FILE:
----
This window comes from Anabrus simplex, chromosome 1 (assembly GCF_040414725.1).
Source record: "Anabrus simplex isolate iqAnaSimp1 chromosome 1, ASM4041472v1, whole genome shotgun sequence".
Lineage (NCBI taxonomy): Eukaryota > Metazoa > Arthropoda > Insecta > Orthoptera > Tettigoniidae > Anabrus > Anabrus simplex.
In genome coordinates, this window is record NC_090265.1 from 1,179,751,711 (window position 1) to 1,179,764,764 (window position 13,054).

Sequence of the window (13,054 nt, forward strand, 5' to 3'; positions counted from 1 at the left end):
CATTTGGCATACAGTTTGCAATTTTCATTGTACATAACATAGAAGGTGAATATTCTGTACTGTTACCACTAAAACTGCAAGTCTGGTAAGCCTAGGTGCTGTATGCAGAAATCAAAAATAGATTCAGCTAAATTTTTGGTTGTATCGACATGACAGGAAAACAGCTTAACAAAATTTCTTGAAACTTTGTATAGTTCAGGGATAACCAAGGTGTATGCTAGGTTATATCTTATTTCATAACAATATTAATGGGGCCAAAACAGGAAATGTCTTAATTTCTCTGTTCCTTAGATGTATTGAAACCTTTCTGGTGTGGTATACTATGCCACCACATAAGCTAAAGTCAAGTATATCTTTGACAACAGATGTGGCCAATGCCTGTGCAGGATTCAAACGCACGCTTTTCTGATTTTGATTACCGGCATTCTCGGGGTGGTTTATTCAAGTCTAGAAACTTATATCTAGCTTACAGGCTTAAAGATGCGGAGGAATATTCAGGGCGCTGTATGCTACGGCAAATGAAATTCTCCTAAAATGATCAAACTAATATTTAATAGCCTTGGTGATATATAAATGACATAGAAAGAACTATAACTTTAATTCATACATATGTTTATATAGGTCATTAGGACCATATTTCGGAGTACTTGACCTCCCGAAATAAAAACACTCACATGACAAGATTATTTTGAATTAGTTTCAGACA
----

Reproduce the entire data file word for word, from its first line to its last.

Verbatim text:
This window comes from Anabrus simplex, chromosome 1 (assembly GCF_040414725.1).
Source record: "Anabrus simplex isolate iqAnaSimp1 chromosome 1, ASM4041472v1, whole genome shotgun sequence".
Lineage (NCBI taxonomy): Eukaryota > Metazoa > Arthropoda > Insecta > Orthoptera > Tettigoniidae > Anabrus > Anabrus simplex.
In genome coordinates, this window is record NC_090265.1 from 1,179,751,711 (window position 1) to 1,179,764,764 (window position 13,054).

Sequence of the window (13,054 nt, forward strand, 5' to 3'; positions counted from 1 at the left end):
CATTTGGCATACAGTTTGCAATTTTCATTGTACATAACATAGAAGGTGAATATTCTGTACTGTTACCACTAAAACTGCAAGTCTGGTAAGCCTAGGTGCTGTATGCAGAAATCAAAAATAGATTCAGCTAAATTTTTGGTTGTATCGACATGACAGGAAAACAGCTTAACAAAATTTCTTGAAACTTTGTATAGTTCAGGGATAACCAAGGTGTATGCTAGGTTATATCTTATTTCATAACAATATTAATGGGGCCAAAACAGGAAATGTCTTAATTTCTCTGTTCCTTAGATGTATTGAAACCTTTCTGGTGTGGTATACTATGCCACCACATAAGCTAAAGTCAAGTATATCTTTGACAACAGATGTGGCCAATGCCTGTGCAGGATTCAAACGCACGCTTTTCTGATTTTGATTACCGGCATTCTCGGGGTGGTTTATTCAAGTCTAGAAACTTATATCTAGCTTACAGGCTTAAAGATGCGGAGGAATATTCAGGGCGCTGTATGCTACGGCAAATGAAATTCTCCTAAAATGATCAAACTAATATTTAATAGCCTTGGTGATATATAAATGACATAGAAAGAACTATAACTTTAATTCATACATATGTTTATATAGGTCATTAGGACCATATTTCGGAGTACTTGACCTCCCGAAATAAAAACACTCACATGACAAGATTATTTTGAATTAGTTTCAGACA